First things first, installing the software. RElatively easy to find and install, and after a reboot I was good to go. Or so I thought. I was greeted with a "Select Device" screen, and one of the boxes duly informed me it couldn't find a printer connected via USB. Even though there was a printer connected by USB in front of me. So I took an alternate route, attempting to select it directly from the print menu. Still no such luck. So not only do I have a printer that doesn't want to be wireless, I have one that doesn't even want to be wired. It is clearly a printer pondering its own futile existence of ink cycles and test pages, and it's having a bit of a crisis. 

At this point I was annoyed. So I fiddled with buttons. One of the menus had an option that said "Games", which I thought was quite odd. Why would anyone want to play a game on a tiny printer screen? So I selected the option and chose Sudoku. It was at this point I realised that it would print out Sudoku puzzles for me, and I had selected two, which turned out to be Easy and Very Easy, hardly taxing. 

But what of the tickets? Well, in one last act of desperation I hauled my MacBook into the bedroom and hooked it up via USB. Instantly printed tickets. Was that so hard printer? Clearly you were in an existential crisis and needed the thought processes that creating a Sudoku requires to stir you from your braindead slumber. But I don't care about that, because you're a printer and you should damn well work.

My rating: 2/5

Friday 22 July 2011

Today's Review: Cars 2

As I stated just this week, I am a massive Pixar fanboy. I own every movie, I've seen them all at the cinema, and I farkin' love them. Since they pioneered the CGI movie they have consistently kept their place at the top of the genre. They manage to create movies with perhaps the flimsiest of premises (Toys are actually alive, a rat likes to cook food, etc.) and populate them with instantly likeable and deep characters, references just for the adults and heart warming, even tear jerking moments. I saw Toy Story with my parents, the next few with my high school friends, and the next few with my girlfriend/fiancée, and I've been a massive fan every step of the way. Today was the first time I took my daughter to the cinema, so that's special too.

So imagine my horror a month or so back when Cars 2 opened in America to really bad reviews. Everyone was calling it the first "terrible" Pixar movie, and I didn't want to believe them. I read a few of the reviews, noted the main criticisms, but all the while I had faith that these people were just willing Pixar to fail eventually, and were gloating now that Pixar have made something that is not quite on par with everything else they've made.

In some respect, I believe I was right. Cars 2 is not amazing, but it's not terrible either. I tried to go into this movie with an impartial frame of mind, and I was quite prepared for it being awful. Cars was probably my least favourite Pixar movie, but after Amelia developed an obsession with it it grew on me. Still, I wasn't sure how much material they could use for a sequel.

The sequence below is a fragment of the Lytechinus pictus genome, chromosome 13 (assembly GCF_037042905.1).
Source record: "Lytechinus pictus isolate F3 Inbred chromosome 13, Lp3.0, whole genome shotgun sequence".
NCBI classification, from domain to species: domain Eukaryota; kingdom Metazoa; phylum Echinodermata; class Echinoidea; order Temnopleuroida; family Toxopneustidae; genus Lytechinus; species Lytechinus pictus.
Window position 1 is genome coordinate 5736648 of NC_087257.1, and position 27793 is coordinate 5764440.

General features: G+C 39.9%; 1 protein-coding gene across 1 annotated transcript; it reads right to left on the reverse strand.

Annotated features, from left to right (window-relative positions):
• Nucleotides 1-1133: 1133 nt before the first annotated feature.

Cars 2 sees us rejoin Mater and Lightning McQueen as they embark on a World Grand Prix, which is really just three races in Tokyo, Italy, and London. On the way, however, Mater manages to get mistaken for a spy and pulled into an international secret operation. That's about it really, as far as the plot goes. Not the strongest that Pixar have delivered, but they do make some good use of it.

Lightning McQueen's part is greatly reduced to pretty much minor character, he just spends some time racing around while Mater gets to have all the fun. But Mater is probably the best character of the franchise. While many probably hate him, his idiotic charms have made him stand out from everybody else, even earning him a starring role in the Cars Toons series. With Cars 2 we get introduced to Finn McMissile, a James Bond style British agent played by Michael Caine, and he's pretty cool, if a little one dimensional.

As usual, Pixar have a lot of fun with their chosen genre, filling the movie to the gills with car chases, explosions, and perhaps a slightly worrying amount of guns and "deaths" for a kid's movie. The action scenes are wonderfully planned out, and look awesome, pretty much just like a Bond movie, where every chase is a car chase.

In fact, the whole movie looks amazing. From the shiny race cars to the water and lighting effect, Pixar have worked their usual magic. Of particular note is the various real buildings they have recreated from the cities featured. These landmarks look amazing, even down to the smallest detail of the miniature car statues adorning the buildings in Italy. With the wealth of new places introduced, however, there is of course a multitude of car related puns, which can get old rather quickly. It's like they've pulled in some pun writers from The Sun as consultants.

So yes, there's lots of action, be it explosions and car chases or racing. But that's really as deep as this movie goes. Don't expect any moment that'll make you burst into tears, which Up managed to do in its first 15 minutes and Toy Story pulled off with its mere nostalgia value. But after two years of making us cry like babies, maybe it's time that Pixar took their foot off the throttle a bit and just had some fun. While Pixar have been known for the morals and meaningful moments they add to their movies, they can't get it on the money every time. They did try to include a message about friendship in Cars 2 though, but it fell pretty flat against the secret agent backdrop.

Cars 2 is the worst movie Pixar has made. But it is by no means terrible. There is still a certain amount of love poured into this project, and it's a very decent homage to spy movies. It isn't Oscar worthy, but neither is any other CGI crap that is spewed out nowadays, and it's still a lot better than any of that. I can certainly acknowledge the complaints that many have had about Cars 2, but I can't understand why they are so actively promoting their hatred. So Pixar haven't made a masterpiece. I'm sure the magic still isn't dead, and I hope no one really gives up on them after one un-amazing movie out of 12.